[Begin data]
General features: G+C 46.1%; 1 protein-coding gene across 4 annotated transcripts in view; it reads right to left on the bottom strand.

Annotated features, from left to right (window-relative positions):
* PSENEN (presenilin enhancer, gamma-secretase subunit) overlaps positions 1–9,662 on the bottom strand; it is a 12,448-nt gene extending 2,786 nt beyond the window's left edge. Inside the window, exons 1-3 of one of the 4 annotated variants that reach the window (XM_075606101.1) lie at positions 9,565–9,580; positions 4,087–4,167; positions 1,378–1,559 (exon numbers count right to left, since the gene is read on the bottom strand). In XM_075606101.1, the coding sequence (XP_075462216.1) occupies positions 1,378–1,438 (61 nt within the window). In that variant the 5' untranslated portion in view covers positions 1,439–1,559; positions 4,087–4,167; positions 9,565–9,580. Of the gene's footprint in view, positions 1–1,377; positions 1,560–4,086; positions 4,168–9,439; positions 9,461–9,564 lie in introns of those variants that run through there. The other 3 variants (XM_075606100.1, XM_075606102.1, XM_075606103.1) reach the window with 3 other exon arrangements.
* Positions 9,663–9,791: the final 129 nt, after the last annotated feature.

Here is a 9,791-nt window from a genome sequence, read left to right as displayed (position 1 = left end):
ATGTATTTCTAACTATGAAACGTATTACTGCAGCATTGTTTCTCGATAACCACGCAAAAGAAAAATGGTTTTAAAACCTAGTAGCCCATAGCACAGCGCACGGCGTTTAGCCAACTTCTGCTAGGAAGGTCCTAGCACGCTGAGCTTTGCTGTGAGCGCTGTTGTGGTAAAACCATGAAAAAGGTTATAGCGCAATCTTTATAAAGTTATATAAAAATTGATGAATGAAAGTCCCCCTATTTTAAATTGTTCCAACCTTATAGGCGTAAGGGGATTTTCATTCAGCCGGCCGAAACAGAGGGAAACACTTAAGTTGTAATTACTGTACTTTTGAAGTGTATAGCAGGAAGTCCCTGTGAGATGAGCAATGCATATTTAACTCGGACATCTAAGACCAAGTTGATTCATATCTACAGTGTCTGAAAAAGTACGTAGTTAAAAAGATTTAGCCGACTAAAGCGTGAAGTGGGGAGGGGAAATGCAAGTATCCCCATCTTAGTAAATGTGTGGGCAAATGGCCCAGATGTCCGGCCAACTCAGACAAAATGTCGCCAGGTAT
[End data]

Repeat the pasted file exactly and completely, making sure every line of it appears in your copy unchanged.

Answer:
General features: G+C 46.1%; 1 protein-coding gene across 4 annotated transcripts in view; it reads right to left on the bottom strand.

Annotated features, from left to right (window-relative positions):
* PSENEN (presenilin enhancer, gamma-secretase subunit) overlaps positions 1–9,662 on the bottom strand; it is a 12,448-nt gene extending 2,786 nt beyond the window's left edge. Inside the window, exons 1-3 of one of the 4 annotated variants that reach the window (XM_075606101.1) lie at positions 9,565–9,580; positions 4,087–4,167; positions 1,378–1,559 (exon numbers count right to left, since the gene is read on the bottom strand). In XM_075606101.1, the coding sequence (XP_075462216.1) occupies positions 1,378–1,438 (61 nt within the window). In that variant the 5' untranslated portion in view covers positions 1,439–1,559; positions 4,087–4,167; positions 9,565–9,580. Of the gene's footprint in view, positions 1–1,377; positions 1,560–4,086; positions 4,168–9,439; positions 9,461–9,564 lie in introns of those variants that run through there. The other 3 variants (XM_075606100.1, XM_075606102.1, XM_075606103.1) reach the window with 3 other exon arrangements.
* Positions 9,663–9,791: the final 129 nt, after the last annotated feature.

Here is a 9,791-nt window from a genome sequence, read left to right as displayed (position 1 = left end):
ATGTATTTCTAACTATGAAACGTATTACTGCAGCATTGTTTCTCGATAACCACGCAAAAGAAAAATGGTTTTAAAACCTAGTAGCCCATAGCACAGCGCACGGCGTTTAGCCAACTTCTGCTAGGAAGGTCCTAGCACGCTGAGCTTTGCTGTGAGCGCTGTTGTGGTAAAACCATGAAAAAGGTTATAGCGCAATCTTTATAAAGTTATATAAAAATTGATGAATGAAAGTCCCCCTATTTTAAATTGTTCCAACCTTATAGGCGTAAGGGGATTTTCATTCAGCCGGCCGAAACAGAGGGAAACACTTAAGTTGTAATTACTGTACTTTTGAAGTGTATAGCAGGAAGTCCCTGTGAGATGAGCAATGCATATTTAACTCGGACATCTAAGACCAAGTTGATTCATATCTACAGTGTCTGAAAAAGTACGTAGTTAAAAAGATTTAGCCGACTAAAGCGTGAAGTGGGGAGGGGAAATGCAAGTATCCCCATCTTAGTAAATGTGTGGGCAAATGGCCCAGATGTCCGGCCAACTCAGACAAAATGTCGCCAGGTAT